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Thu. September 21, 2023
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Competing Orientations for the Near and Middle East
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By Jack Pearce

As the Obama Administration seeks a nuclear control deal with Iran, both muffled and unrestrained outcries of alarm echo around us. Saudi Arabia, for example, can be seen as disconcerted, if not alarmed. Netanyahu-led Israel has been stridently attempting to scuttle the deal. A significant part of the Republican party seems to see this as a good platform for a domestic jihad against the current Administration of the Executive Branch.

This international and domestic drama is taking place as the reconstruction of Iraq is visibly complicated by an attempt to create an antique version of a fundamentally male dominated society with claims to legitimacy and political forms based on an antique version of the Islamic religion – the ISIL phenomenon. More on that in another post.

Some old hands in Middle East politics may view the nuclear treaty issue as raising a more basic and older question: who dominates the Persian Gulf area? Will it be Sunni and oil-rich Saudi Arabia, or Persia, which has a Shia complexion but is basically just old Persia struggling to regain economic and political strength? (Analysts of this sort may see Turkey as the resurgence of the Ottoman Empire, reverting to authoritarian roots, buttressed again by traditional Islamic interpretations.) In this limited regional calculus, any enhancement of Iran's participation in the international commercial and cultural community would be seen primarily as a detriment to Saudi Arabia and Israel.

So what is the United States doing getting involved so deeply and expensively in such a tangled and contentious set of rivalries and ambitions? Why are we alarming the Saudis, with their deep pools of oil, and virtually unhinging the current leadership of Israel, which has such extensive political support within the United States?  Notwithstanding a great many Congressional Republicans who currently seem to miss the point, the answer to this question can be as simple as the solutions are, or seem to be, complex.

The United States has aligned itself with, and toward, a global economic and social system. We seek to prosper as a central component of Earth, Inc. – tapping resources, products, and services worldwide, and providing resources, products, and services worldwide. If this is our orientation, the United States needs to be much less interested in whether any one of the historical entities in the Middle East overtops all the rest than that each and all play a peaceful and productive set of roles in a global economic and social complex.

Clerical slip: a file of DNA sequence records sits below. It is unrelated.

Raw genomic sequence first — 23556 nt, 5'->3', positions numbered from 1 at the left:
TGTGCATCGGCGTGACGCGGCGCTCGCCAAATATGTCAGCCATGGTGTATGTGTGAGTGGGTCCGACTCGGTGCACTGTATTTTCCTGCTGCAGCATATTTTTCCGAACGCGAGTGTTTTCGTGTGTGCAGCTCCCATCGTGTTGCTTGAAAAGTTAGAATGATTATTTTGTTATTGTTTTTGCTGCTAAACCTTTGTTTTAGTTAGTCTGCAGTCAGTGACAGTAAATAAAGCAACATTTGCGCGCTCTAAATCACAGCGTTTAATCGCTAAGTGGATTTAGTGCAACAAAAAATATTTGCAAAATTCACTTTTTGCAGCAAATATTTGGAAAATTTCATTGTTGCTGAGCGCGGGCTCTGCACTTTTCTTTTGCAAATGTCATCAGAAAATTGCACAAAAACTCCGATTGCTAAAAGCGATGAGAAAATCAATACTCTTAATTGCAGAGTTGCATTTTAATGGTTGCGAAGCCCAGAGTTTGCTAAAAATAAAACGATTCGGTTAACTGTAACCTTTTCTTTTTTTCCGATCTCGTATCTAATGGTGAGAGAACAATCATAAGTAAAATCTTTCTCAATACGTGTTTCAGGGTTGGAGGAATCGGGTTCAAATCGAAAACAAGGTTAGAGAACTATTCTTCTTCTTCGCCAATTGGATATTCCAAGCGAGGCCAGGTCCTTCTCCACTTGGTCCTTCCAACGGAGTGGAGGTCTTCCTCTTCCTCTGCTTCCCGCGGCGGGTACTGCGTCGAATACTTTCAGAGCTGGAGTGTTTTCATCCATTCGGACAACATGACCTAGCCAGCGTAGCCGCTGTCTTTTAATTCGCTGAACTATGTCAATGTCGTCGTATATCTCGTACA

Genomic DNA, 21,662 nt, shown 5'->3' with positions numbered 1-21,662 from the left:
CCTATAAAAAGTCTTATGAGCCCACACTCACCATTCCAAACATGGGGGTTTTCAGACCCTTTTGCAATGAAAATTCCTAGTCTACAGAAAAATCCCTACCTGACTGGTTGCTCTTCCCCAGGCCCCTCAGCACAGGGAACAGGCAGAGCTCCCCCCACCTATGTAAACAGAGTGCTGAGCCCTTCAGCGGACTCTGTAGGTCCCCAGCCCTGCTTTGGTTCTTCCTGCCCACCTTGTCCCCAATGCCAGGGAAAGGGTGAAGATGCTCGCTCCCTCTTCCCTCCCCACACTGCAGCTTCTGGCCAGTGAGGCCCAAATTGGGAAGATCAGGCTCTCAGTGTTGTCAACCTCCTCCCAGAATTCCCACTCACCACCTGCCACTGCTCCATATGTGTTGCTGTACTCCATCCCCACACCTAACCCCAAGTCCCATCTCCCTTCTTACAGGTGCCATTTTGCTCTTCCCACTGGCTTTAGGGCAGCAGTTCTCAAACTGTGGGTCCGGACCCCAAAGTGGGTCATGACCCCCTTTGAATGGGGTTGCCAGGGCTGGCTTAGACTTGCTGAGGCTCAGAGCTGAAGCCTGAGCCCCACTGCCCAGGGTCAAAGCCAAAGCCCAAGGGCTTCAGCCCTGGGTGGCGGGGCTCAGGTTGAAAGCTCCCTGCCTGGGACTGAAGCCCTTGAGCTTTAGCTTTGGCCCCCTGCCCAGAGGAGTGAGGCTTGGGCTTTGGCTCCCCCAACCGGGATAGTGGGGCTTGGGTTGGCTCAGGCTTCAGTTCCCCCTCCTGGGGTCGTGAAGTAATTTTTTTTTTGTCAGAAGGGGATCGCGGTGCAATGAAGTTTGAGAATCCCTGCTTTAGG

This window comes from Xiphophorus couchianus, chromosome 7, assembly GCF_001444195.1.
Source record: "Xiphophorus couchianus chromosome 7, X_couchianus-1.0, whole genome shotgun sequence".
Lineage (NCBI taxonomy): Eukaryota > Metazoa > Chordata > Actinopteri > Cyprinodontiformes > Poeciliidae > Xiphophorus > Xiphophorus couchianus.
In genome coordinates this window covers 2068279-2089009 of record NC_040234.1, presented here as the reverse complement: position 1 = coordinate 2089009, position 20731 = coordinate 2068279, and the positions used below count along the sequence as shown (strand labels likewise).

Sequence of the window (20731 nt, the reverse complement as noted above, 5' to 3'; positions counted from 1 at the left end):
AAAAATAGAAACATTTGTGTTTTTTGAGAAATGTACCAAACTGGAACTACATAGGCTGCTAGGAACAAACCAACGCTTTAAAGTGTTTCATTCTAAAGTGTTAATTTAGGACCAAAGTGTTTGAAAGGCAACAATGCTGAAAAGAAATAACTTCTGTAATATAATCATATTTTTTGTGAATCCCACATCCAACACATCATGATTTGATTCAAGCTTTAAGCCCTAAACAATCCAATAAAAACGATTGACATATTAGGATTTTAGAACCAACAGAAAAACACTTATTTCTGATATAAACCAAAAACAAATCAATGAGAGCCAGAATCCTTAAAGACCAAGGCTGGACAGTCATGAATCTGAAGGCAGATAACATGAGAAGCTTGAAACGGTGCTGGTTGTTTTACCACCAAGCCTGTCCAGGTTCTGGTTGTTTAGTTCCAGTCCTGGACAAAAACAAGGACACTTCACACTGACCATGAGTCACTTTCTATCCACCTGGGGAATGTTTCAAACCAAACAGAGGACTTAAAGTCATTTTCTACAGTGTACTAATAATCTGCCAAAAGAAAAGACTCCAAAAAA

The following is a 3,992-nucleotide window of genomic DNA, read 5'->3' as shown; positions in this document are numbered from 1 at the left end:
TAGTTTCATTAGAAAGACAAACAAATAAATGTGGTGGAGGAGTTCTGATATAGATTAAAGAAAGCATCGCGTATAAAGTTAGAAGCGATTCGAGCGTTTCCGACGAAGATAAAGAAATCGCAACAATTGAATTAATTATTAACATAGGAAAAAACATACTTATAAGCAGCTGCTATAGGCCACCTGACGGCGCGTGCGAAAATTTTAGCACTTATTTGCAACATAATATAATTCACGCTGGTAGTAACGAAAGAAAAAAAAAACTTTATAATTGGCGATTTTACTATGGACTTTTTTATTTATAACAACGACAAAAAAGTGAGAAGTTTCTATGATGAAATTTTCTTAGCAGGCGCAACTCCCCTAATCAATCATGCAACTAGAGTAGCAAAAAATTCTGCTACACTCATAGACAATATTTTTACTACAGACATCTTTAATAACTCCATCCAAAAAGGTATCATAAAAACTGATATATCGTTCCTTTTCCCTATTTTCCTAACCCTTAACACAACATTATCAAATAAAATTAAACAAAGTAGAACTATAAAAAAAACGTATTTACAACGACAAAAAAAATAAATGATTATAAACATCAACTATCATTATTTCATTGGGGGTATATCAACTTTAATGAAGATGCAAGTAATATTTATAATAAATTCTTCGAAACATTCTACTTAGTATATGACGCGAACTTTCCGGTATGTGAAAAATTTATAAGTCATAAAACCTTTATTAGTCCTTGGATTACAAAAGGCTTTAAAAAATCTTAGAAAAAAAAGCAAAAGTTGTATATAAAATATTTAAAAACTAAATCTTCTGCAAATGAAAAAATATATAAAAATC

This orientation does not imply that the United States seeks to be a self effacing and completely altruistic facilitator of everyone else's interests. We and everyone else knows that is not so. Nor on the other hand does this orientation imply that the United States has the military muscle to impose world peace, or the combination of military and economic capabilities to compel all other nations, or indeed any large and determinedly adverse nation, to international harmony.  Some in the US might think we are so endowed, and some friends of the US might hope so on occasion, but these thoughts and wishes do not make it so.

This orientation does imply that the United States has a large interest in peaceful and productive development of the large fraction of the world's petroleum resources which are located in the Persian Gulf areas, peaceful and productive access to and through the Eastern Mediterranean, Gulf, and Indian seas, and peaceful access to resources and products from, and consuming markets in, the Middle East. 

From this orientation, helping Iran get past its recent resentments of a colonial West, and become invested in peaceful international economic and social exchanges with the West (and East) advances all these objectives.  This orientation need not and does not, as some seem to fear, imply any inclination to support, to facilitate, or even to tolerate, any Iranian imposition of force any sort on Saudi Arabia, Israel, Iraq, or even Yemen. The US effort to achieve a peaceful and productive evolution of Iraq did not, for example, imply any support for the sort of military aggrandizement toward Iraq's neighbors which we recently spent, by some accounts, over a trillion dollars to stop.  

This orientation also implies that peaceful economic competition could and would develop among the participants in the Near and Middle East.  Competition, even peaceful, is not always welcome to any nation, but is not a bad thing in the global framework. While assuming the disciplines of competition in international capital, energy, and product markets, the Iraqi, Saudi and Iranian entities would simultaneously have ready access to international capital markets, as well as industrial and consumer markets.  And of course they could productively trade with and invest with each other’s societies. This combination of factors could and should turn out well for all concerned.

This all sounds rather utopian, I grant you. But it is the direction of current and past efforts of United States efforts to facilitate international capital markets (see the construction of the World Trade Organization).

Let us suppose that peace in the Middle East would produce a net advantage to Earth, Inc, considered as a productive global system rewarding its participants. That's nice, and suggests we should be involved, but why does the United States have to lead efforts along these lines?